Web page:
Thoughts on Ralph Winter and His Life
“Of the three faculty members and those who would join them, Winter was the person most involved in new initiatives during his time at SWM. His ideas rarely sparked interest in or involvement from the greater Fuller community. There were just too many of them (ideas)!” (The Ralph Winter Story; location 1322; by Harold Fickett)
I still recall when Andy Andrews said, “Read as many biographies as possible.” What he meant, or what I interpreted from that, was how much you learn from history. In reading, The Ralph Winter Story, I am encouraged as a ministry leader with WorldVenture.
Ralph Winter used his creativity to make massive changes to global missions. He didn’t find his calling until late in life (like me!). While I don’t compare myself with someone of his stature, I do find encouragement in reading his life story. He is quoted a lot in the Perspectives course.
In trying to carve new roads to missions, I felt I needed to understand Ralph Winter’s life story.
A quote from his friend, Trotman is now on my Facebook profile:
“Don’t do what others can do or will do if there are things to be done that other can’t do or won’t do.”
Winter’s struggles to establish new thought processes in missionary work wasn’t always welcome. In one situation, his wife, Roberta clashed with a fellow nurse, Ruth, in Guatamala. Ruth insisted that medically trained missionaries, “…should decide what medical work should include.” Winter and Roberta studied the culture and noticed how the tribal people went to Shaman’s for medical and spiritual advice. To this people group it was strange to separate medical advice from spiritual advice, and Winter or Roberta had observed how often they came to the medical clinic to get marriage advice. However, the author states that Ruth was more traditional and fought them. The book asserts Winter found a way around that obstacle.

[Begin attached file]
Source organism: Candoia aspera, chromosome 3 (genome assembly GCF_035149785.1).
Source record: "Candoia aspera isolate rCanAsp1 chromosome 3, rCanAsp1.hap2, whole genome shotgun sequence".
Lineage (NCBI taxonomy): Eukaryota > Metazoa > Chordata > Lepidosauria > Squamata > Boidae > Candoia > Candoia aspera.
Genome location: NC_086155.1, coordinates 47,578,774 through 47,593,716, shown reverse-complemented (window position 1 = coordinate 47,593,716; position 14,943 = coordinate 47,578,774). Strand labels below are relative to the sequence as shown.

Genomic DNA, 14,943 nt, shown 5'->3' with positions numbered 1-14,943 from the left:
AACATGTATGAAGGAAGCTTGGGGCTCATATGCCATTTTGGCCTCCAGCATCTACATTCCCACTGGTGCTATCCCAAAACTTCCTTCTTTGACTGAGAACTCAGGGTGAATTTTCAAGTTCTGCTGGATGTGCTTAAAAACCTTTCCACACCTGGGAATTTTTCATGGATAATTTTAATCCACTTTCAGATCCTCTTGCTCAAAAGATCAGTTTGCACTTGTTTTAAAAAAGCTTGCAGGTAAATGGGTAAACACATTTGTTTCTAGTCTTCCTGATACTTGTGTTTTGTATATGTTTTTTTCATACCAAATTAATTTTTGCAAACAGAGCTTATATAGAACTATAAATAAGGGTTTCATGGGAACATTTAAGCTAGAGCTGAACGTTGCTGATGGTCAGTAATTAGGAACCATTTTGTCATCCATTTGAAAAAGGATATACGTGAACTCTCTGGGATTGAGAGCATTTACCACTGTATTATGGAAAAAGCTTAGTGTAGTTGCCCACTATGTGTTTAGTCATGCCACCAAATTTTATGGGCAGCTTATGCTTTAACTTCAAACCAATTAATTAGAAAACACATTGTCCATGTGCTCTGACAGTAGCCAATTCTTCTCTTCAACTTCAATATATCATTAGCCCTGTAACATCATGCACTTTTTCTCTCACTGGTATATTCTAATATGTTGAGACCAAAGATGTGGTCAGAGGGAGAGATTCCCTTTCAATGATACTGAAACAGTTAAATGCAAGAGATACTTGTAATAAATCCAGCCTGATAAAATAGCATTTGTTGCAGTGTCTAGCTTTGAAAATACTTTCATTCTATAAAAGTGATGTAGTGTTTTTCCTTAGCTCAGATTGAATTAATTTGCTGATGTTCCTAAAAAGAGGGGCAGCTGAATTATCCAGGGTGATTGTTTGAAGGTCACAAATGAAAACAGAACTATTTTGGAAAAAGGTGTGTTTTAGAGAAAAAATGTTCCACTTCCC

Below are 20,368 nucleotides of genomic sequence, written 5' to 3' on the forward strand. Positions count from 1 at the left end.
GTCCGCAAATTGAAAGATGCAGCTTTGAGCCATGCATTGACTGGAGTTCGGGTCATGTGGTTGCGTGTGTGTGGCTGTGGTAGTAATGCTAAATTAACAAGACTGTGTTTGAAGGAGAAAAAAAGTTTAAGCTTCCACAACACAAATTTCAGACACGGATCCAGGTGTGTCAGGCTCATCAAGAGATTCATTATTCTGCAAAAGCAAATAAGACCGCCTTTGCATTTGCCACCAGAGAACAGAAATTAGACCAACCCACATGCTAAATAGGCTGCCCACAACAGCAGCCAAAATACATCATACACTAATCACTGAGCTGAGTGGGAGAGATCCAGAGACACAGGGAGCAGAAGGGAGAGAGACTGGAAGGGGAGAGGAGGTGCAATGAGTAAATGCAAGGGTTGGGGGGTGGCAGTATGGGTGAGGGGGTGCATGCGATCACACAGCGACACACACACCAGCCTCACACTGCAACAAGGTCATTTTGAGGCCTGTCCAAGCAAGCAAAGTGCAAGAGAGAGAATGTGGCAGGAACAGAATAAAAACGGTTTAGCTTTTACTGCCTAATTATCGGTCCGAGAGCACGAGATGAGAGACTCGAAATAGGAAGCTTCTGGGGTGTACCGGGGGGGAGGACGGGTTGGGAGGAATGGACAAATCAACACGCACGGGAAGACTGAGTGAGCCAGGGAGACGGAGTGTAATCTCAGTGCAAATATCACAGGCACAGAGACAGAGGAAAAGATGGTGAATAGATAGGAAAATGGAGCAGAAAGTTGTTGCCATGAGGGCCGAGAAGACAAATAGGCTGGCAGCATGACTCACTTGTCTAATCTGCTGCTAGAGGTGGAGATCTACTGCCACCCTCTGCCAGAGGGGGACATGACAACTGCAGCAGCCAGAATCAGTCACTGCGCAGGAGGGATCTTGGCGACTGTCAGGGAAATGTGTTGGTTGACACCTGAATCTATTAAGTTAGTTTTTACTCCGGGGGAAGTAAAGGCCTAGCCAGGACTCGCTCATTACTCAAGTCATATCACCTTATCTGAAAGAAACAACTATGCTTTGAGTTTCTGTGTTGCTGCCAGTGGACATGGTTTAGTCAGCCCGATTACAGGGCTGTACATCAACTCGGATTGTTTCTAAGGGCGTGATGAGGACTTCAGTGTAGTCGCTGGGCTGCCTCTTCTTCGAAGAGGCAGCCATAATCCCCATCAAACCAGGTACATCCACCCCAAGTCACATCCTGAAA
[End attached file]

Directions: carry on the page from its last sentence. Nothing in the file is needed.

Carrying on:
Winter had so many ideas and this meant that his creativity had him serving in many different kinds of projects at the same time. In fact, the book suggests his parents may have worried about his constant so-called “lack of focus.”
Tony, my husband, worried for a time about this. Since becoming a believer in 2002, I wrote skits for Solid Rock Christian Fellowship, directed dramas from the stage, ran a women’s tea and coffee for four years (randomly inviting people from the directory to my house which oftentimes meant women meeting other women they didn’t know attended SRCF), a prayer ministry, and helping in set up and take downs of SRCF’s third service. I also had author aspirations and wrote two novels during this time. One received a partial manuscript request from an agent and the other wasn’t fully ready before it was submitted by request to a small publisher. All of this was training for where I am now. Winter had a weakness, too.
With so many ideas, he didn’t fully commit to learning the language the mission board asked him to learn. The downside to having so much creativity is spreading yourself too thin. Winter didn’t really have a job. He got his education through the GI Bill, lived at home, got married, served as a missionary, and had odd jobs. Again, I am not finished reading it yet so I have not learned his whole story. Steady employment may have come later.
With a full time day job and working active online ministries, I am always careful not to do so much that the ministries I have worked hard to build fail due to lack of attention. This is why I read books about people from the past so I can learn from their mistakes and find encouragement in their struggles.
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